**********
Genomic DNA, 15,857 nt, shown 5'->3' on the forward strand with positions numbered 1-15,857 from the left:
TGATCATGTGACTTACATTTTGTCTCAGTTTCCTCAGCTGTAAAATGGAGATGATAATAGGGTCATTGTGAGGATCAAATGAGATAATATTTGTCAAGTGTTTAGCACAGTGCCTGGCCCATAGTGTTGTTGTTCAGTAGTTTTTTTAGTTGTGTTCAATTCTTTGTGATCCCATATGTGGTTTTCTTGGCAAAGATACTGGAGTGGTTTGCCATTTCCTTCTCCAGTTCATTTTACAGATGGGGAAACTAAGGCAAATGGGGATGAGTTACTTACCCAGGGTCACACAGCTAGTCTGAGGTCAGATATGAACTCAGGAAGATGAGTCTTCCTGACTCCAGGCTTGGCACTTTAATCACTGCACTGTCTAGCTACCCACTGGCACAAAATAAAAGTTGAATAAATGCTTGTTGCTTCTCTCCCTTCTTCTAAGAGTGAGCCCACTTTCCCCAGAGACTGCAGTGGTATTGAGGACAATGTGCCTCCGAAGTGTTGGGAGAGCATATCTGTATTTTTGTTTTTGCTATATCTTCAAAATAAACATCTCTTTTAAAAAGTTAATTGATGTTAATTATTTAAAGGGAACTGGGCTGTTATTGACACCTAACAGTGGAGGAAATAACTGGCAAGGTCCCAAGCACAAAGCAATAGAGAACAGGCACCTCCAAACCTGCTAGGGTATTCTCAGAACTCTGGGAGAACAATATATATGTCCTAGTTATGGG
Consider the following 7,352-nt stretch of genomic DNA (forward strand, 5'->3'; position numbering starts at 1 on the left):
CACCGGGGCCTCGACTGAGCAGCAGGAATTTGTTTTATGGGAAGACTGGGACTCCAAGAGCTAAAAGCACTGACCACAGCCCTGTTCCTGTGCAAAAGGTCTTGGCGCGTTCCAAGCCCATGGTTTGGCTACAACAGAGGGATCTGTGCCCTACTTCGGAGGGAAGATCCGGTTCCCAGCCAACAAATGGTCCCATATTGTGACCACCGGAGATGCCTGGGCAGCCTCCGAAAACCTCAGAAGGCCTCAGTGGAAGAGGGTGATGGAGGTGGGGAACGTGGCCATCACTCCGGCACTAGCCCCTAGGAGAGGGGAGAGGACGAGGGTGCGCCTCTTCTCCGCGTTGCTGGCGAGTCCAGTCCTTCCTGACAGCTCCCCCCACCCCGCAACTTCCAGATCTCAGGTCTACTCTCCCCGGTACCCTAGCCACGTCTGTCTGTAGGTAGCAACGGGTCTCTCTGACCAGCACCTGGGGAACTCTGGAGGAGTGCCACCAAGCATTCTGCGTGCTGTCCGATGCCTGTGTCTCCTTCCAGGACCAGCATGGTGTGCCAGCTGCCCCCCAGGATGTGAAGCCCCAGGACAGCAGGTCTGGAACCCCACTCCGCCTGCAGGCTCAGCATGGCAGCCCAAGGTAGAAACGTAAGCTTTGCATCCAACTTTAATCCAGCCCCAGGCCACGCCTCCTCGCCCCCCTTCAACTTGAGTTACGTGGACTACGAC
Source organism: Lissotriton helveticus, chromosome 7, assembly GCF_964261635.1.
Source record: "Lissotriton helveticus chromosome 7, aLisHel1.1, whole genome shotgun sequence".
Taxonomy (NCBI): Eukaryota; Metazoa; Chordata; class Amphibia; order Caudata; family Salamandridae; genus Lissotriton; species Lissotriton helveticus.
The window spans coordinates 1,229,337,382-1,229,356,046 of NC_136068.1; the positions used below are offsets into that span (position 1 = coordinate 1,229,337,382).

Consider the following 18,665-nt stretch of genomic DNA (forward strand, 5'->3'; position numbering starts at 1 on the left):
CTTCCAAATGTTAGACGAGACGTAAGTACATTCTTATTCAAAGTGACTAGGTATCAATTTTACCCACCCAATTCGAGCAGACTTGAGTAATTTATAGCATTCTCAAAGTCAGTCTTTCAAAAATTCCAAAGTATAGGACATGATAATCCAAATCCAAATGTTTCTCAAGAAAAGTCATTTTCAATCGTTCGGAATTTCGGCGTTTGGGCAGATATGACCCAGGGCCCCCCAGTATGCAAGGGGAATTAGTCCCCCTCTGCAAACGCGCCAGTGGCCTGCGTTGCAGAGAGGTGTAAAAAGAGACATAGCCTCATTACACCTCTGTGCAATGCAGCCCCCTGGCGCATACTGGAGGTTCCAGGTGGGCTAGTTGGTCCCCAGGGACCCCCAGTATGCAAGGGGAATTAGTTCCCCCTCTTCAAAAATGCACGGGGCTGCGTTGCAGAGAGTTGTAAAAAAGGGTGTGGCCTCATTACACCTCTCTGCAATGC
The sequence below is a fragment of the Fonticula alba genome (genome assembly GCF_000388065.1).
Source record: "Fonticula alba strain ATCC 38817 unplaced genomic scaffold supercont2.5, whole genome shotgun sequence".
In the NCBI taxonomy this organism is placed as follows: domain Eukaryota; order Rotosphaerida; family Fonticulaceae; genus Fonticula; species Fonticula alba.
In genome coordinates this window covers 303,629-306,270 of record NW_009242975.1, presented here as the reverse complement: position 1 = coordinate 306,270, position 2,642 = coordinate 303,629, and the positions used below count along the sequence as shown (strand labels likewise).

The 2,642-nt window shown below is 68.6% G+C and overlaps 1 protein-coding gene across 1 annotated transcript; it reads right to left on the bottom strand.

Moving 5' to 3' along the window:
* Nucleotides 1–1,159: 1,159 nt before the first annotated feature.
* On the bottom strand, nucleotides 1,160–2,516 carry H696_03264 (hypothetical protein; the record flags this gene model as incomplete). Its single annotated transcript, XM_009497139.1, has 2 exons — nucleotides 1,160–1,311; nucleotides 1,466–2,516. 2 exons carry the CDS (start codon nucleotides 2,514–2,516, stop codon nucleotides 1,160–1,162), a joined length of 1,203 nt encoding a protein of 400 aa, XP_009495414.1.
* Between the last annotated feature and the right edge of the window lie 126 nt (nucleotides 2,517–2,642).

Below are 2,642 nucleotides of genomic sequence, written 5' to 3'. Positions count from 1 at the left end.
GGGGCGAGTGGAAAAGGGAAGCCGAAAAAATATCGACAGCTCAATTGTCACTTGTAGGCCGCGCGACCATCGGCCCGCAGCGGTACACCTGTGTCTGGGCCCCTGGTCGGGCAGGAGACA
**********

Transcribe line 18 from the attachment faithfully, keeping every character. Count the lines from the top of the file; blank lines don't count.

* On the bottom strand, nucleotides 1,160–2,516 carry H696_03264 (hypothetical protein; the record flags this gene model as incomplete). Its single annotated transcript, XM_009497139.1, has 2 exons — nucleotides 1,160–1,311; nucleotides 1,466–2,516. 2 exons carry the CDS (start codon nucleotides 2,514–2,516, stop codon nucleotides 1,160–1,162), a joined length of 1,203 nt encoding a protein of 400 aa, XP_009495414.1.